As any cocktail connoisseur knows, mixology is a precise science, and everyone has their own way of customizing their favorite drink. Makr Shakr was an installation at the 2013 Google I/O conference that used robotic barmen to mix drinks in approximately one googol (that's 10 to the power of 100) different crowd-sourced combinations. Developed by the MIT Senseable City Lab in collaboration with the Coca-Cola Company and Bacardi Rum, the project featured an identity, web application and data visualization designed by Pentagram.
Conference attendees downloaded the Makr Shakr app on their handheld devices and mixed and selected ingredients as their own virtual barmen, then watched as the cocktails were crafted by three KUKA robots and delivered via conveyor belt. As the drinks were prepared, a digital display behind the bar showed the queue of drinks in the works, profiles of the users, and the precise mixture of ingredients in their drinks, as well as what cocktails and ingredients were trending across the crowd.
MIT's Senseable City Lab studies ways the built environment is changing, and Makr Shakr explores the dynamics of social creation and consumption—what Lab director Carlo Ratti calls "design, make and enjoy." Rather than trying to replace a bartender with a robot, Makr Shakr looks at how people might embrace the new possibilities offered by digital manufacturing—in this case, mechanical barmen—to help them collaborate and co-create. The app and interface gave users the opportunity to literally connect over drinks—interact with and learn from each other, be inspired by each others' choices, and share recipes and photos on social networks.
Pentagram was a co-sponsor of the project, recognizing that while robot barmen are a lot of fun, it was also a serious exploration of ways people might work together in the future and a dynamic visualization of social interaction based around product choices. The project taps into the social aspects of drinking and was a natural fit for the beverage manufacturers, who had an opportunity to study behavior and filter out information like what people are drinking, how many are drinking, what drinkers of different sexes or ages prefer, and so on. The application also tracks interesting data like how people change or enhance their next cocktails after seeing what others are drinking—how a certain ingredient or mixture is tried out, after one user sees what another is doing. (Non-drinkers were also able to participate; Makr Shakr can mix both non-alcoholic and alcoholic drinks.)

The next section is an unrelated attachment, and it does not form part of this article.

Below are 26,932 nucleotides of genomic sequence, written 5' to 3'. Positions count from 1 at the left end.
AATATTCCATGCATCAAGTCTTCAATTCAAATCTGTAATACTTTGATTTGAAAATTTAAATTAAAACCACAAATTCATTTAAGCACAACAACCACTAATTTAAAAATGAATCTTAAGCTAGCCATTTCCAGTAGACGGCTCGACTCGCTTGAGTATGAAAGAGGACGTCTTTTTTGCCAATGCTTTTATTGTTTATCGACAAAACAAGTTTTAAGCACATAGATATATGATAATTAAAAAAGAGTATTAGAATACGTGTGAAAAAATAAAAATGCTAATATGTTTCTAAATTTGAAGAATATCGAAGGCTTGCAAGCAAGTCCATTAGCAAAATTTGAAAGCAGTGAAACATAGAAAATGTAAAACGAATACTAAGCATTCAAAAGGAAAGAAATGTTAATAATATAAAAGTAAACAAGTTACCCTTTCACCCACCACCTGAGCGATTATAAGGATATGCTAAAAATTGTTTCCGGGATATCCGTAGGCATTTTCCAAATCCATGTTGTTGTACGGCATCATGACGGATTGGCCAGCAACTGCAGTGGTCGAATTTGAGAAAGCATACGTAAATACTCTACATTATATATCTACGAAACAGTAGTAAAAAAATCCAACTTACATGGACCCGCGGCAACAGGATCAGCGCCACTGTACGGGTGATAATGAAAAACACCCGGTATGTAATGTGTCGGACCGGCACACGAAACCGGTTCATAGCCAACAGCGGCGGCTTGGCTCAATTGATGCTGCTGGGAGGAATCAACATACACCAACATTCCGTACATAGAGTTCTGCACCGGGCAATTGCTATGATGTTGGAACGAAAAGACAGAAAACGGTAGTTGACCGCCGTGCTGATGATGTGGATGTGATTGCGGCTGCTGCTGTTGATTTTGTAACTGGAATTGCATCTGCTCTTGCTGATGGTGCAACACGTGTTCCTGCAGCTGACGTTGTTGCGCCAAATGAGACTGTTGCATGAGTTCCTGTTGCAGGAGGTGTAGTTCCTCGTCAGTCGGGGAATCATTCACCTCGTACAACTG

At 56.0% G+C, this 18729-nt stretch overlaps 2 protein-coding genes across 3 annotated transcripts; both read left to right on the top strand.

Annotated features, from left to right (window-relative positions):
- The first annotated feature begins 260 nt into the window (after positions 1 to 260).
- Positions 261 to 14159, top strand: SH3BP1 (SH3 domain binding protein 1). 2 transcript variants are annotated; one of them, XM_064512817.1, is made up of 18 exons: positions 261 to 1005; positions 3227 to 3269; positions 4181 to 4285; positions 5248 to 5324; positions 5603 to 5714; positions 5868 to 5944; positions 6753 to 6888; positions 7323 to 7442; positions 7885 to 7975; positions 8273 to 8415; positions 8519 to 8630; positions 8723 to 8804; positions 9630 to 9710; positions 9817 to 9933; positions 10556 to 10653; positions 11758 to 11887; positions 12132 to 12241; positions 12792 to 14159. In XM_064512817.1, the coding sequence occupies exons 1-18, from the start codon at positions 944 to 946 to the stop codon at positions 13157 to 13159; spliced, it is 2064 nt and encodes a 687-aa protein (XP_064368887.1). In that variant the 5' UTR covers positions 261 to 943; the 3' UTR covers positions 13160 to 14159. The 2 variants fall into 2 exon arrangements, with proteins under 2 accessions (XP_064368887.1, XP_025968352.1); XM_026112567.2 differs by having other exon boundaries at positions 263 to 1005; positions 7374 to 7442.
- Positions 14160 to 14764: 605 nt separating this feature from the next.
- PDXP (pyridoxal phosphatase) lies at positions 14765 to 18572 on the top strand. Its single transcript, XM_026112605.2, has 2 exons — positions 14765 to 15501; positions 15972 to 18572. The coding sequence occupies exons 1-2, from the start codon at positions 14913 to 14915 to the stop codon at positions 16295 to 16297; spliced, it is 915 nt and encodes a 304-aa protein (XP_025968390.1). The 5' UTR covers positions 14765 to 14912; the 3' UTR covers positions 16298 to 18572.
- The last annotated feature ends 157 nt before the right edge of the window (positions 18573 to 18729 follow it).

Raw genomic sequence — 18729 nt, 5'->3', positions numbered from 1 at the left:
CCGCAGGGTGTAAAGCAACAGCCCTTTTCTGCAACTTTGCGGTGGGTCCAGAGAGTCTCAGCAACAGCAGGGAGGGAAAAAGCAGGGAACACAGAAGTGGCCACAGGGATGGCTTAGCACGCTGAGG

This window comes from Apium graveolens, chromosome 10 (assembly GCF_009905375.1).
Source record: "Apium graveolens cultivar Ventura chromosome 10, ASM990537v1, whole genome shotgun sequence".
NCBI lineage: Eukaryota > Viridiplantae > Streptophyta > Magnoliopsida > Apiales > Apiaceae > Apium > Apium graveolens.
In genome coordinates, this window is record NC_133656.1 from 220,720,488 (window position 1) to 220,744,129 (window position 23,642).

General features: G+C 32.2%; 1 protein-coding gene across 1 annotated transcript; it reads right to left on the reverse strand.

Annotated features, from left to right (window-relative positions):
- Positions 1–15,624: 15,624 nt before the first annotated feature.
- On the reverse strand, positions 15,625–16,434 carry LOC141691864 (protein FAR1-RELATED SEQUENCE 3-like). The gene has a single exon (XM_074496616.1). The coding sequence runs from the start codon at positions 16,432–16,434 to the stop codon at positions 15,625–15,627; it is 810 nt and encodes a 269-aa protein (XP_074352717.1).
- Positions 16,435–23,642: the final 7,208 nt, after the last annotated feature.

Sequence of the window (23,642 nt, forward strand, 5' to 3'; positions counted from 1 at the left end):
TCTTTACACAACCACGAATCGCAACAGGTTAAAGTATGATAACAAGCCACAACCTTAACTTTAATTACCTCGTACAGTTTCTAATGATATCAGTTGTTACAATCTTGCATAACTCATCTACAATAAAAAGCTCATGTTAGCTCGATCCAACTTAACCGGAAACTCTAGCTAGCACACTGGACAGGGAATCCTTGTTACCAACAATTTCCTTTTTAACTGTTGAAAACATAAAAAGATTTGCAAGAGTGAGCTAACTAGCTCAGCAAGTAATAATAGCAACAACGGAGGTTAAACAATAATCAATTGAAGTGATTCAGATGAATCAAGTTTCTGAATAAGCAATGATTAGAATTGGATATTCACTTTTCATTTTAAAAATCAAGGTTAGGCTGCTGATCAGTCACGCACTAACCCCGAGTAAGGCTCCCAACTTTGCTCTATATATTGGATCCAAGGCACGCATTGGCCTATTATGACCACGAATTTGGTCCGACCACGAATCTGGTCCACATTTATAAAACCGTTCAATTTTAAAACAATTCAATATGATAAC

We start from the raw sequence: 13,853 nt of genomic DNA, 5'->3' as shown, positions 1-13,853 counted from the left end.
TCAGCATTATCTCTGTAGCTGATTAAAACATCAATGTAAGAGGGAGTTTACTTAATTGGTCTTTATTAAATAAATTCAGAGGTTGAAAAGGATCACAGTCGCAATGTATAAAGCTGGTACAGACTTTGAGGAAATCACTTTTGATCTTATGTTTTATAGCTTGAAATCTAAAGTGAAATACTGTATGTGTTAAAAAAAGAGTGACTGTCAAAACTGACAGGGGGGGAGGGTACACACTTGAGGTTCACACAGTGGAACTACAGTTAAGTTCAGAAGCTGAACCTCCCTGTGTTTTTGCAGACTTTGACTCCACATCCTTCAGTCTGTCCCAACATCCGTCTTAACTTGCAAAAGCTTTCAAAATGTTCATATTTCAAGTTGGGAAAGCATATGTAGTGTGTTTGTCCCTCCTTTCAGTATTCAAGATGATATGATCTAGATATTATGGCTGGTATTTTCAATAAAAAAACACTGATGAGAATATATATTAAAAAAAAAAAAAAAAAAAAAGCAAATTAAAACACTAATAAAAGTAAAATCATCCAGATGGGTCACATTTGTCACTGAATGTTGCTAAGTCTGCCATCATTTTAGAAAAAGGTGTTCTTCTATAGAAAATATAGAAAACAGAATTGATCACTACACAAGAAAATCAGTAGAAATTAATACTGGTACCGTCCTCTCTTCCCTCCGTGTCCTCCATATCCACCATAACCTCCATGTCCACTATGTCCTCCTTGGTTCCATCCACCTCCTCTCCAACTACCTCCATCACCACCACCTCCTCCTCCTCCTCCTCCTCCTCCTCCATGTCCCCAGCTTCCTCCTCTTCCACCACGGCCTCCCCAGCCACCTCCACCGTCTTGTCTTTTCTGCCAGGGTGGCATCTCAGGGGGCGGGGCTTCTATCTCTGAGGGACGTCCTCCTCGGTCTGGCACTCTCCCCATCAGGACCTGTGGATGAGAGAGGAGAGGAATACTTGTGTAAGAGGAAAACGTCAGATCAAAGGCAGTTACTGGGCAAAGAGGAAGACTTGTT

The designers at Pentagram worked closely with Ratti and his teams at the MIT Senseable City Lab and design practice Carlo Ratti Associati on the project. The designers had an accelerated schedule of only 30 days to design and build the project before a prototype was tested at Milan Design Week earlier this spring.
Once in the queue, the user profile is accompanied by a visualization of the drink being put together, with ingredients positioned around the hexagonal form, along with details like whether the drink is mixed or muddled, and what percentages are used. Users can see the count of drinks in the queue, along with an estimated waiting time for their drink––something that anyone who’s waited at a crowded bar will appreciate. The visualization also displays information like how many drinks have been made in total, which ingredients are trending, and what drinks are popular around the world. (The system could conceivably be connected to other Makr Shakrs in other locations.) Users can see links with other users who like the same drinks or ingredients they do, fostering an instant social connection.
Before anyone starts doing a little too much makring or shakring, the digital design system monitors alcohol consumption and blood alcohol levels by inputting basic physical data, something beyond what a traditional barman can do (and allows drinkers to self-monitor their drinking).
The Makr Shakr installation provided an instantly popular gathering spot at the conferences, where the endlessly moving orange arms of the KUKA robots became a center of attention, backed by the elegant progression of the data displayed behind. (The graceful gestures of the robots were inspired by the movements of the star ballet dancer Roberto Bolle, as well as the choreographer Marco Pello.) The developers of Makr Shakr are currently considering future installations of the project.
Original footage from Pentagram and MyBossWas
Compiled and edited by Jessica Bishopp, Pentagram
Music and effects by Four Pin
Emmett Glynn, sound design
Maxwell Sweeney, music
Full Makr Shakr credits available at http://www.makrshakr.com/